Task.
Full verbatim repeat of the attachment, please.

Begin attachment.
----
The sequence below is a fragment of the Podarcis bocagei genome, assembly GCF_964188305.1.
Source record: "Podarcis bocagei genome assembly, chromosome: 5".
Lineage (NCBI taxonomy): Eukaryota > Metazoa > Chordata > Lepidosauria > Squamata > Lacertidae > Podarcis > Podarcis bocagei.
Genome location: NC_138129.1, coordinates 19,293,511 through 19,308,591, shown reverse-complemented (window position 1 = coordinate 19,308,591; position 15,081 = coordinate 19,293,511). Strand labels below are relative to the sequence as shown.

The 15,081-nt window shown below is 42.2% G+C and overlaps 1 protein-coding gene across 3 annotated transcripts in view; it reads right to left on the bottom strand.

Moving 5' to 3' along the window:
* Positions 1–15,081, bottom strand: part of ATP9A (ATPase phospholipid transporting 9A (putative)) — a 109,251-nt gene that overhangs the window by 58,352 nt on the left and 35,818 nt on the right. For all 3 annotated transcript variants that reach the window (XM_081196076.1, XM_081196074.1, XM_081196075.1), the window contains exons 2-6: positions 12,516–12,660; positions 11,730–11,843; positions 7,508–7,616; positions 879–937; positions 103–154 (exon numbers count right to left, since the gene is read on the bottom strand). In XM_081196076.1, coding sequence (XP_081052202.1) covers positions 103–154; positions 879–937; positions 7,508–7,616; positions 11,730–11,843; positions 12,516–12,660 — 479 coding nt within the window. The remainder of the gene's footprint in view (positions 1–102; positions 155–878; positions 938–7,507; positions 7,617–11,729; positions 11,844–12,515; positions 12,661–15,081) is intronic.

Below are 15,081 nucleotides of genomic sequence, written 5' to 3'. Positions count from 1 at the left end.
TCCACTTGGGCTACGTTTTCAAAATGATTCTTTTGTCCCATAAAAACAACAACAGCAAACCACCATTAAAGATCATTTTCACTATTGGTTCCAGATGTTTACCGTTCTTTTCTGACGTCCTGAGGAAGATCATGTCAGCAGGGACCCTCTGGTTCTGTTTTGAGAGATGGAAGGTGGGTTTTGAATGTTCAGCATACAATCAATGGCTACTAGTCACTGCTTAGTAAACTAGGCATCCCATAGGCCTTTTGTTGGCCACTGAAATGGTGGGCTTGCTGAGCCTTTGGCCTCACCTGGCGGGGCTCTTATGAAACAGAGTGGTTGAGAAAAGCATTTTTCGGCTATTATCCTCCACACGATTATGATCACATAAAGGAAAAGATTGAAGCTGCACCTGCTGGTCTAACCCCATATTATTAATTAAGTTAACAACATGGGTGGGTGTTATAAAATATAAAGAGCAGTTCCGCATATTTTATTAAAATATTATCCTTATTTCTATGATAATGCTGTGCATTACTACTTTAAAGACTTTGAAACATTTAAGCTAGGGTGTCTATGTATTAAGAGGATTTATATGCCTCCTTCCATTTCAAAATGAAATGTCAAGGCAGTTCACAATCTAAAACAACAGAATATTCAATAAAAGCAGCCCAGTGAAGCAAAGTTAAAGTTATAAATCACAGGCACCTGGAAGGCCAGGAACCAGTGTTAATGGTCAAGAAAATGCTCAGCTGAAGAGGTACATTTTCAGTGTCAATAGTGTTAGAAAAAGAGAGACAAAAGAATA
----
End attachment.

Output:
The sequence below is a fragment of the Podarcis bocagei genome, assembly GCF_964188305.1.
Source record: "Podarcis bocagei genome assembly, chromosome: 5".
Lineage (NCBI taxonomy): Eukaryota > Metazoa > Chordata > Lepidosauria > Squamata > Lacertidae > Podarcis > Podarcis bocagei.
Genome location: NC_138129.1, coordinates 19,293,511 through 19,308,591, shown reverse-complemented (window position 1 = coordinate 19,308,591; position 15,081 = coordinate 19,293,511). Strand labels below are relative to the sequence as shown.

The 15,081-nt window shown below is 42.2% G+C and overlaps 1 protein-coding gene across 3 annotated transcripts in view; it reads right to left on the bottom strand.

Moving 5' to 3' along the window:
* Positions 1–15,081, bottom strand: part of ATP9A (ATPase phospholipid transporting 9A (putative)) — a 109,251-nt gene that overhangs the window by 58,352 nt on the left and 35,818 nt on the right. For all 3 annotated transcript variants that reach the window (XM_081196076.1, XM_081196074.1, XM_081196075.1), the window contains exons 2-6: positions 12,516–12,660; positions 11,730–11,843; positions 7,508–7,616; positions 879–937; positions 103–154 (exon numbers count right to left, since the gene is read on the bottom strand). In XM_081196076.1, coding sequence (XP_081052202.1) covers positions 103–154; positions 879–937; positions 7,508–7,616; positions 11,730–11,843; positions 12,516–12,660 — 479 coding nt within the window. The remainder of the gene's footprint in view (positions 1–102; positions 155–878; positions 938–7,507; positions 7,617–11,729; positions 11,844–12,515; positions 12,661–15,081) is intronic.

Below are 15,081 nucleotides of genomic sequence, written 5' to 3'. Positions count from 1 at the left end.
TCCACTTGGGCTACGTTTTCAAAATGATTCTTTTGTCCCATAAAAACAACAACAGCAAACCACCATTAAAGATCATTTTCACTATTGGTTCCAGATGTTTACCGTTCTTTTCTGACGTCCTGAGGAAGATCATGTCAGCAGGGACCCTCTGGTTCTGTTTTGAGAGATGGAAGGTGGGTTTTGAATGTTCAGCATACAATCAATGGCTACTAGTCACTGCTTAGTAAACTAGGCATCCCATAGGCCTTTTGTTGGCCACTGAAATGGTGGGCTTGCTGAGCCTTTGGCCTCACCTGGCGGGGCTCTTATGAAACAGAGTGGTTGAGAAAAGCATTTTTCGGCTATTATCCTCCACACGATTATGATCACATAAAGGAAAAGATTGAAGCTGCACCTGCTGGTCTAACCCCATATTATTAATTAAGTTAACAACATGGGTGGGTGTTATAAAATATAAAGAGCAGTTCCGCATATTTTATTAAAATATTATCCTTATTTCTATGATAATGCTGTGCATTACTACTTTAAAGACTTTGAAACATTTAAGCTAGGGTGTCTATGTATTAAGAGGATTTATATGCCTCCTTCCATTTCAAAATGAAATGTCAAGGCAGTTCACAATCTAAAACAACAGAATATTCAATAAAAGCAGCCCAGTGAAGCAAAGTTAAAGTTATAAATCACAGGCACCTGGAAGGCCAGGAACCAGTGTTAATGGTCAAGAAAATGCTCAGCTGAAGAGGTACATTTTCAGTGTCAATAGTGTTAGAAAAAGAGAGACAAAAGAATA